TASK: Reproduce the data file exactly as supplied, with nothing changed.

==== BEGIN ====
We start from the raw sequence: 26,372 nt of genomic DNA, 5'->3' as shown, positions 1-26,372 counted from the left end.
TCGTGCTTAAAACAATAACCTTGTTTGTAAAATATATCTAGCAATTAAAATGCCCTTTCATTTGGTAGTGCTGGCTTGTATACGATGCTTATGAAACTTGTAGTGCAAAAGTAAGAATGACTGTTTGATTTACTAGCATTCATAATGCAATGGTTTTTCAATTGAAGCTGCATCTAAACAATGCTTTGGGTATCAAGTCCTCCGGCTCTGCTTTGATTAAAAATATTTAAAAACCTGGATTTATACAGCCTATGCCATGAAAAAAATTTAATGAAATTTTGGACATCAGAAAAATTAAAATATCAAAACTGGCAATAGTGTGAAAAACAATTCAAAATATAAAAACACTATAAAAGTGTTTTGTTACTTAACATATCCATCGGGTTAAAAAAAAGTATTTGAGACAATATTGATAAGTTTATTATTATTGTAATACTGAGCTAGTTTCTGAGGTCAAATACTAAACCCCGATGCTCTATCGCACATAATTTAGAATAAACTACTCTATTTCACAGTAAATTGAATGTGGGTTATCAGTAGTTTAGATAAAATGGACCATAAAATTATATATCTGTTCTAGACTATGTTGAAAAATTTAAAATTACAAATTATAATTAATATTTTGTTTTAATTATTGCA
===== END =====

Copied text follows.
We start from the raw sequence: 26,372 nt of genomic DNA, 5'->3' as shown, positions 1-26,372 counted from the left end.
TCGTGCTTAAAACAATAACCTTGTTTGTAAAATATATCTAGCAATTAAAATGCCCTTTCATTTGGTAGTGCTGGCTTGTATACGATGCTTATGAAACTTGTAGTGCAAAAGTAAGAATGACTGTTTGATTTACTAGCATTCATAATGCAATGGTTTTTCAATTGAAGCTGCATCTAAACAATGCTTTGGGTATCAAGTCCTCCGGCTCTGCTTTGATTAAAAATATTTAAAAACCTGGATTTATACAGCCTATGCCATGAAAAAAATTTAATGAAATTTTGGACATCAGAAAAATTAAAATATCAAAACTGGCAATAGTGTGAAAAACAATTCAAAATATAAAAACACTATAAAAGTGTTTTGTTACTTAACATATCCATCGGGTTAAAAAAAAGTATTTGAGACAATATTGATAAGTTTATTATTATTGTAATACTGAGCTAGTTTCTGAGGTCAAATACTAAACCCCGATGCTCTATCGCACATAATTTAGAATAAACTACTCTATTTCACAGTAAATTGAATGTGGGTTATCAGTAGTTTAGATAAAATGGACCATAAAATTATATATCTGTTCTAGACTATGTTGAAAAATTTAAAATTACAAATTATAATTAATATTTTGTTTTAATTATTGCA